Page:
Trump adviser says he’s ‘proud’ of Trudeau’s handling of Huawei case

Written by admin on 07/15/2019 Categories: 上海夜生活

WASHINGTON — One of U.S. President Donald Trump‘s top advisers says he’s “proud” of Canada — and particularly Prime Minister Justin Trudeau — for “hanging tough” on Huawei.

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Economic adviser Larry Kudlow told reporters in Washington on Sunday that he’s grateful to Trudeau and Canada for helping the United States in its case against the Chinese tech company’s chief financial officer.

READ MORE:
Trump says ‘good chance’ trade deal can be struck with China

RCMP arrested Meng Wanzhou at Vancouver’s airport in December at request of the U.S., which is seeking her extradition on fraud charges, and Trudeau has repeatedly said that the government will not interfere in the process.

Nine days after Meng’s arrest, China detained two Canadians on allegations that they were endangering the country’s national security. It also increased another Canadian’s sentence on drug trafficking charges from 15 years to the death penalty.

WATCH: Huawei unveils $2,600 folding smartphone

China has not linked the moves to Meng’s detention, but the fallout has nonetheless been a diplomatic chill between Canada and China in recent months.

Kudlow acknowledged as much on Sunday, saying he appreciates the Canadian government sticking to its guns by not allowing Meng — or the detained Canadians — to become bargaining chips in wider trade discussions.

WATCH: Huawei and the U.S. square off in Barcelona

“Is it part of the overall trade landscape, if you will? Yes. But it’s principally a legal matter and not a trade matter,” Kudlow said.

“That’s why I’m so I’m so proud of Prime Minister Trudeau for staying with the rule of law and assisting the United States. I’m very proud of him.”

On Friday, Trump himself raised the possibility that the U.S. could drop criminal charges against Huawei, as the president wrapped up two days of negotiations at the White House aimed at resolving America’s own ongoing trade dispute with China.

WATCH: Huawei CEO jokingly ‘thanks’ Trump for boosting interest in 5G

Asked about Huawei before an Oval Office meeting with by Chinese President Xi Jinping’s special envoy, Vice Premier Liu He, Trump said a decision on Huawei is pending, but “right now, it’s not something we’re discussing.”

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Injured snow biker rescued by helicopter near Lumby, B.C.

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A helicopter extraction team jumped into action and rescued a Kamloops man after he was injured in a snow biking accident north of Lumby, B.C., on Saturday afternoon.

Vernon Search and Rescue (VSAR) said in a media release issued on Sunday that 50 people from Western Canada and the U.S. were attending a snow bike event on Park Mountain in the North Okanagan.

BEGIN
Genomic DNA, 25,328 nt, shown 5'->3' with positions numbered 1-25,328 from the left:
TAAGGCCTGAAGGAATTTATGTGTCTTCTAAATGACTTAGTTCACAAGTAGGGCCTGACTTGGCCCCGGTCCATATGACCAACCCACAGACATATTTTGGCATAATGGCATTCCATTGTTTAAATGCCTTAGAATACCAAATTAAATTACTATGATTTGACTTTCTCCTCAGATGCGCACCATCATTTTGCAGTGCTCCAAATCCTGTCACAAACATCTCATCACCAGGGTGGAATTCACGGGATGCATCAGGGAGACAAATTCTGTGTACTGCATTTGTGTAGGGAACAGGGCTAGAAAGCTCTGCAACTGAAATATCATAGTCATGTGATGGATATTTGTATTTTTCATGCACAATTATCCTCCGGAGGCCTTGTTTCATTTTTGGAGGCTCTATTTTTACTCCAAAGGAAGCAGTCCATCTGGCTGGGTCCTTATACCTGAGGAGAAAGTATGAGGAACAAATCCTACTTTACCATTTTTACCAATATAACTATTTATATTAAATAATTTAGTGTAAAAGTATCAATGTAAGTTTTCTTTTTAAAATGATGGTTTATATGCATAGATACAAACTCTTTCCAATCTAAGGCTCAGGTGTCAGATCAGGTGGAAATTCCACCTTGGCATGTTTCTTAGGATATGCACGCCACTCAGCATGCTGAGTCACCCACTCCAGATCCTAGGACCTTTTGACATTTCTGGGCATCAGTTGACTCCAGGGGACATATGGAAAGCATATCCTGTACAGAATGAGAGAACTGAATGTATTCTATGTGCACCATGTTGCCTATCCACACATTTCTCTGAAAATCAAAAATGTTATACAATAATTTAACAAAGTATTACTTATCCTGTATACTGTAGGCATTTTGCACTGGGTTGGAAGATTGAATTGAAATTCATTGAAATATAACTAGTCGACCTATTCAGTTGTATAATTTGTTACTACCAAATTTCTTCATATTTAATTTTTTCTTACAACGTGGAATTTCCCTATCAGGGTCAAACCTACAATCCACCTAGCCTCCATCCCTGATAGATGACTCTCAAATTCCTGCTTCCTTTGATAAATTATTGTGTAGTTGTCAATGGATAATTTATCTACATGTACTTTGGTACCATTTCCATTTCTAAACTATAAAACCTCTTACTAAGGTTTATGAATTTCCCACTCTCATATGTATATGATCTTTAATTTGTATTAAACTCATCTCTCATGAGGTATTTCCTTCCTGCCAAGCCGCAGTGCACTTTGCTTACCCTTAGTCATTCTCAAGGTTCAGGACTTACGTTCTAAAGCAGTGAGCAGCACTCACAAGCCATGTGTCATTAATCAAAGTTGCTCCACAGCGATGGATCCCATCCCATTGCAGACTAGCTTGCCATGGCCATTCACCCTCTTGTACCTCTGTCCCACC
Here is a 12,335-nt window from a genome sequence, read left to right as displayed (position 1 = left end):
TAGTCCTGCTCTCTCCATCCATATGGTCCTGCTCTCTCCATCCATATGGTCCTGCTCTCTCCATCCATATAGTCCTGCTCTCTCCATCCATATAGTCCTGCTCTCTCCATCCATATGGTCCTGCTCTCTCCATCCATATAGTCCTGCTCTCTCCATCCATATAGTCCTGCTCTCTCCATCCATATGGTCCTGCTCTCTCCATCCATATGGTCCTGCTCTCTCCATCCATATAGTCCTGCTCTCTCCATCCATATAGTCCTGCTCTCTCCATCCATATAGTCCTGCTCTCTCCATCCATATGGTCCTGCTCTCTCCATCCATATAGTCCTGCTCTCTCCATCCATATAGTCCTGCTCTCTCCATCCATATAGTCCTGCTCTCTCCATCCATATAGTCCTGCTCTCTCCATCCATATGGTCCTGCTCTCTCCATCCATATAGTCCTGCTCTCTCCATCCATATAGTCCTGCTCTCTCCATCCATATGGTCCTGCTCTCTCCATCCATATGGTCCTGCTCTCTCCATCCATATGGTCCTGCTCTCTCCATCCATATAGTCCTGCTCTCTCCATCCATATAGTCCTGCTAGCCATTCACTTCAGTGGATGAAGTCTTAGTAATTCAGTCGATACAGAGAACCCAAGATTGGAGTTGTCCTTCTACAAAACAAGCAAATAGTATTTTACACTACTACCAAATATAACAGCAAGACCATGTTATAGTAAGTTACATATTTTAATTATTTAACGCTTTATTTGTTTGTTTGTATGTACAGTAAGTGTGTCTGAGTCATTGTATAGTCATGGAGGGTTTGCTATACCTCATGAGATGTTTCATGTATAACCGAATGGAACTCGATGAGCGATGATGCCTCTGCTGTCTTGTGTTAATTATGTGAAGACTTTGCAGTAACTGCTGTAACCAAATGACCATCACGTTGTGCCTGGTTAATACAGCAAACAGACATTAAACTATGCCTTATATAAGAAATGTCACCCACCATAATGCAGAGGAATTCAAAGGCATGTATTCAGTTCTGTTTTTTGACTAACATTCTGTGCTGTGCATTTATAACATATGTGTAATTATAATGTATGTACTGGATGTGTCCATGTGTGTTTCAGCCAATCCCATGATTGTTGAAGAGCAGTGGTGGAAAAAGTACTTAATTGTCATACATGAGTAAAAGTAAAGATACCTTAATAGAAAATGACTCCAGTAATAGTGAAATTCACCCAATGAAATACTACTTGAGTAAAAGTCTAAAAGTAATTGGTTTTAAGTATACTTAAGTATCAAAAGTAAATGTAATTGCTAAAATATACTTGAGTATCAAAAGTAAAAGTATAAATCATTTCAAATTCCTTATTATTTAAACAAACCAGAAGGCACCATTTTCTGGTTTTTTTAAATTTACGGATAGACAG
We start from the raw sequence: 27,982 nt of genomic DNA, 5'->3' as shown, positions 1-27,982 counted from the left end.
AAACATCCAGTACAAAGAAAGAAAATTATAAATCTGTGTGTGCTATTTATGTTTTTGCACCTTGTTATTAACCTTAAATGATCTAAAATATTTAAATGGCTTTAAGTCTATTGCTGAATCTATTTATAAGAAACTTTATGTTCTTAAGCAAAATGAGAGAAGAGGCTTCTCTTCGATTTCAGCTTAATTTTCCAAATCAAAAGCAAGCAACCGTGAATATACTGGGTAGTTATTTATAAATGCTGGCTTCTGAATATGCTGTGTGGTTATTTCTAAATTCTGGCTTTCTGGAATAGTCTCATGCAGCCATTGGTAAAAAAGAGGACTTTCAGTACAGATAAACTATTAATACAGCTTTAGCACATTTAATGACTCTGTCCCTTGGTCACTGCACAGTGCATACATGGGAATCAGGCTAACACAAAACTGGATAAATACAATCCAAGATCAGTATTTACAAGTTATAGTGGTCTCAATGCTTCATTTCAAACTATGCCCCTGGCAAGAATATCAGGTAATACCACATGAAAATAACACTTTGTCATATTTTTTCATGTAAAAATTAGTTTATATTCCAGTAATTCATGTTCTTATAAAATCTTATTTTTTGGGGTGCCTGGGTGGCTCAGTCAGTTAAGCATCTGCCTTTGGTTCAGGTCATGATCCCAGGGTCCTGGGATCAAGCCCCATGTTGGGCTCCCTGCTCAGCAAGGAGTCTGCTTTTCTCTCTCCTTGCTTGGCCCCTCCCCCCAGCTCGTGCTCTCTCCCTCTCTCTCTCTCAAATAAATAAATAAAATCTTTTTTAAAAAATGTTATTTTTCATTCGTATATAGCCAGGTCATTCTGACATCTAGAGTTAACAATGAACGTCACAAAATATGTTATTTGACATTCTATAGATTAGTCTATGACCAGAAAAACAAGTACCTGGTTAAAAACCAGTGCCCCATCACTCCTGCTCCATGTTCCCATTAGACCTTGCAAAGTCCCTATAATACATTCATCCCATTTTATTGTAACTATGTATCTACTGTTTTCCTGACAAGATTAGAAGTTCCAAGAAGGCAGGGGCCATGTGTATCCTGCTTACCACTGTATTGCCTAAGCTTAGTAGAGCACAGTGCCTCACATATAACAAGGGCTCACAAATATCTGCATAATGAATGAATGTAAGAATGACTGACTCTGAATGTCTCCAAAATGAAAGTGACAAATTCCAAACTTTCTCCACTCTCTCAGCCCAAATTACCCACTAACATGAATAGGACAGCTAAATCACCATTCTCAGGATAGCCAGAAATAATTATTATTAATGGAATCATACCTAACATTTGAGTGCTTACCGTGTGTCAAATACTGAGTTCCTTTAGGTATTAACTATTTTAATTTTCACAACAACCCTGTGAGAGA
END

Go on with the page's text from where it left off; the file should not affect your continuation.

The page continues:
Spokesperson Trevor Honigman said the biker was injured after he unexpectedly hit a small gully and was thrown from his snow bike.

His friends were nearby and alerted others with their radios.

“He impacted very hard and knew he hurt his back but wasn’t sure the extent of his injuries,” said Honigman.

“His riding group did the right thing by keeping him immobile and calling for help without moving him.”

WATCH (Aired Dec. 12, 2017): Vernon volunteer rescuers surprised with new equipment

VSAR mobilized its helicopter winch team.

Honigman said the remote location and challenging terrain meant that extraction by ground could have been harmful to the injured biker.

READ MORE:
Vernon Search and Rescue thanked for helping find missing kayaker

“His pain indicated a serious injury, and the trip down the mountain on a stretcher behind a snowmobile would have been a challenge,” he said in the release.

The helicopter lowered two rescue technicians and a stretcher to the scene and was able to land a short distance away.

WATCH (Aired May 31, 2018): Ground search underway for missing Vernon man after vehicle found

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Ground search and rescue teams arrived to help secure the man to a stretcher with spinal immobilization.

He was loaded aboard the helicopter and transported to Vernon Jubilee Hospital for medical care.

Honigman said the injured snow biker has since been released from hospital and is expected to fully recover.

Vernon Search and Rescue said the incident highlights the importance of being prepared for the unexpected in the backcountry.

READ MORE:
Search for missing Vernon teacher called off: Police

“Fun excursions into the B.C. wilderness can quickly turn into critical situations. Information and trip-planning tools are available on 上海龙凤419AdventureSmart上海夜生活, which everyone enjoying the outdoors should be made aware of,” the release said.

The rescuers added that the use of technology helped locate the injured man in this case.